Symantec’s estimations suggest that the Flashback MacBot would have reduced to 99,000 by yesterday. According to Symantec there were approximately 142,000 infected Macs still active on Monday 16 April.
Symantec's estimations suggest that the Flashback MacBot would have reduced to 99,000 by yesterday. According to Symantec there were approximately 142,000 infected Macs still active on Monday 16 April.
In a blog post the security vender wrote: "The statistics from our sinkhole are showing declining numbers on a daily basis. However, we had originally believed that we would have seen a greater decline in infections at this point in time, but this has proven not to be the case."
The Flashback Trojan is considered to be the largest Mac malware threat to date, experts have pointed fingers at Apple as being partially to blame for the scope of the Flashback malware infection. They argue that if Apple were more transparent about security issues - and if it had promptly released a Flashback fix--the extent of the damage could have been smaller.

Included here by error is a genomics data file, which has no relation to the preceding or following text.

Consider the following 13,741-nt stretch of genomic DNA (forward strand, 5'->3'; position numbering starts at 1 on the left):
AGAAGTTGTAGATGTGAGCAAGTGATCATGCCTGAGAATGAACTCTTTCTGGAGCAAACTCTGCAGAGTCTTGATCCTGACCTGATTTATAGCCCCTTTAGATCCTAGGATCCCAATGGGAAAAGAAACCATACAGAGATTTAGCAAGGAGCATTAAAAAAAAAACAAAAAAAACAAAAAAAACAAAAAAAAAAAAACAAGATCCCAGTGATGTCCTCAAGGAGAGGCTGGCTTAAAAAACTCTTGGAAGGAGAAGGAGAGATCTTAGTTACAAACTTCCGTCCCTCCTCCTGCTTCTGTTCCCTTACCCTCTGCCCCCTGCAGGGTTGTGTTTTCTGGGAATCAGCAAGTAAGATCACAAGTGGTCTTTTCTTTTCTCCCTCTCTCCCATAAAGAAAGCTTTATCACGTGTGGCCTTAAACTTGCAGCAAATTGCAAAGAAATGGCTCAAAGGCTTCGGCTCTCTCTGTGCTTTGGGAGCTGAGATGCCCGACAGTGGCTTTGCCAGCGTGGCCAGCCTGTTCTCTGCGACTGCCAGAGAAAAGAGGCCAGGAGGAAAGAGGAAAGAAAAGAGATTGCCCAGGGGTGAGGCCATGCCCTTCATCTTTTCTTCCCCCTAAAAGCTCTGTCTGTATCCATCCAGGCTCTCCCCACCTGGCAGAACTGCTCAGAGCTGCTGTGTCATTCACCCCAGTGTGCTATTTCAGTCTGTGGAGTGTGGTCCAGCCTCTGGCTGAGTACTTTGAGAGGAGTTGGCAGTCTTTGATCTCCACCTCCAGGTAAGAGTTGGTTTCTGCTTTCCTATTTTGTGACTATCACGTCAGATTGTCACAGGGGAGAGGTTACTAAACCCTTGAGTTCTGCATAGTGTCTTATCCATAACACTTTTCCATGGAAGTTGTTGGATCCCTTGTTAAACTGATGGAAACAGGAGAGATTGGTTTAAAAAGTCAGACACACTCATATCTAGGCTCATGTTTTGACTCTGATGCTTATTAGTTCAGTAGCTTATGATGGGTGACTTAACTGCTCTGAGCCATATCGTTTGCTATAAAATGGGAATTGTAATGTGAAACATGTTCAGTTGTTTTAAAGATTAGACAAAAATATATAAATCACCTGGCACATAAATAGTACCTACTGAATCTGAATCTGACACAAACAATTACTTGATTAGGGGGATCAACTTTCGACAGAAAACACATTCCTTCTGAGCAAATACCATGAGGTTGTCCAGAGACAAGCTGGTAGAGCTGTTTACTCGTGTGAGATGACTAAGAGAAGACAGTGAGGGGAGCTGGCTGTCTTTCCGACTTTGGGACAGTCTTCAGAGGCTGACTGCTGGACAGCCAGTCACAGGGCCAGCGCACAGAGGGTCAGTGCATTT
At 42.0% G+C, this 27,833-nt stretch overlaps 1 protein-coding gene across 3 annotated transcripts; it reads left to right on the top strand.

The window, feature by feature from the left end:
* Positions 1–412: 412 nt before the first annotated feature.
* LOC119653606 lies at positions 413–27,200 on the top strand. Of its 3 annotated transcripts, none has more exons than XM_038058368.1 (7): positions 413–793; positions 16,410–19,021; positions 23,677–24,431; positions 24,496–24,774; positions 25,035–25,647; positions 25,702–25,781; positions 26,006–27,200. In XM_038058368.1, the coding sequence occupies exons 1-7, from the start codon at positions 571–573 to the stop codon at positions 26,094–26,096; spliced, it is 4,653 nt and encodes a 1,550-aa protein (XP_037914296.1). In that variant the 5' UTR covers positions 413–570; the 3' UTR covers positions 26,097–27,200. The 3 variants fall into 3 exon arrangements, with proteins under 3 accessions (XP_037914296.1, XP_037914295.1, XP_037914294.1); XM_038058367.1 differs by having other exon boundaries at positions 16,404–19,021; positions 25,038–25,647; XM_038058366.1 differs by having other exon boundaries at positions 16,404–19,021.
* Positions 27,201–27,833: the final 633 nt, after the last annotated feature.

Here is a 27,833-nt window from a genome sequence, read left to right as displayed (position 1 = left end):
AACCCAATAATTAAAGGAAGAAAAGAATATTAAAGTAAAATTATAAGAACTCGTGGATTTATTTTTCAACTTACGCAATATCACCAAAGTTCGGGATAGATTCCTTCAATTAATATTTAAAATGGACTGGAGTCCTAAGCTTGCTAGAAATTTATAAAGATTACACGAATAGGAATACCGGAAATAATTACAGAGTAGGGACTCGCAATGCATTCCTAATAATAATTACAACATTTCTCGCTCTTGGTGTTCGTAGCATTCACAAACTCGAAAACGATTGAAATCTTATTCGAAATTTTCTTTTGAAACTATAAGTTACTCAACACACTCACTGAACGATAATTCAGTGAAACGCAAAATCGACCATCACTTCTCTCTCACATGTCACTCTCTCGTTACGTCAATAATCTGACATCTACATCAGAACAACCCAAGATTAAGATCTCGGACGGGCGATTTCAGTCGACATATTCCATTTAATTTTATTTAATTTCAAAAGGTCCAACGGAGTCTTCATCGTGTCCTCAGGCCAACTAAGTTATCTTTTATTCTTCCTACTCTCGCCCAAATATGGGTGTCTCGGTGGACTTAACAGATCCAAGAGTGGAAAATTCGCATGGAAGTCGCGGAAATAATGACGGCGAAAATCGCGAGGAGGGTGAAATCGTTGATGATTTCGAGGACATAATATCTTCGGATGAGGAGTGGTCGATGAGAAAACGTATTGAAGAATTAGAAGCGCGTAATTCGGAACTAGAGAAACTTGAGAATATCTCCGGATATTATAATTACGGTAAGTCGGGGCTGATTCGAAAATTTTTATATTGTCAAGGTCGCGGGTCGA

Flashback first emerged in September, as a new Trojan horse that masqueraded as a Flash Player installation package for OS X Lion, and - combined with the MacDefender malware - helped make 2011 the "most active year for Mac malware since Mac OS X was released," according to security firm Intego.
The new variant of Flashback can infect computers with little more than a visit to the wrong website. A vulnerability in Java, identified as CVE-2012-0507, allows the malware to install itself from a malicious website the user visits, without needing the user to enter an administrator's password. Though the security hole was patched in Java in February, the fix didn't make its way to Macs until Apple released its own Java update last week.
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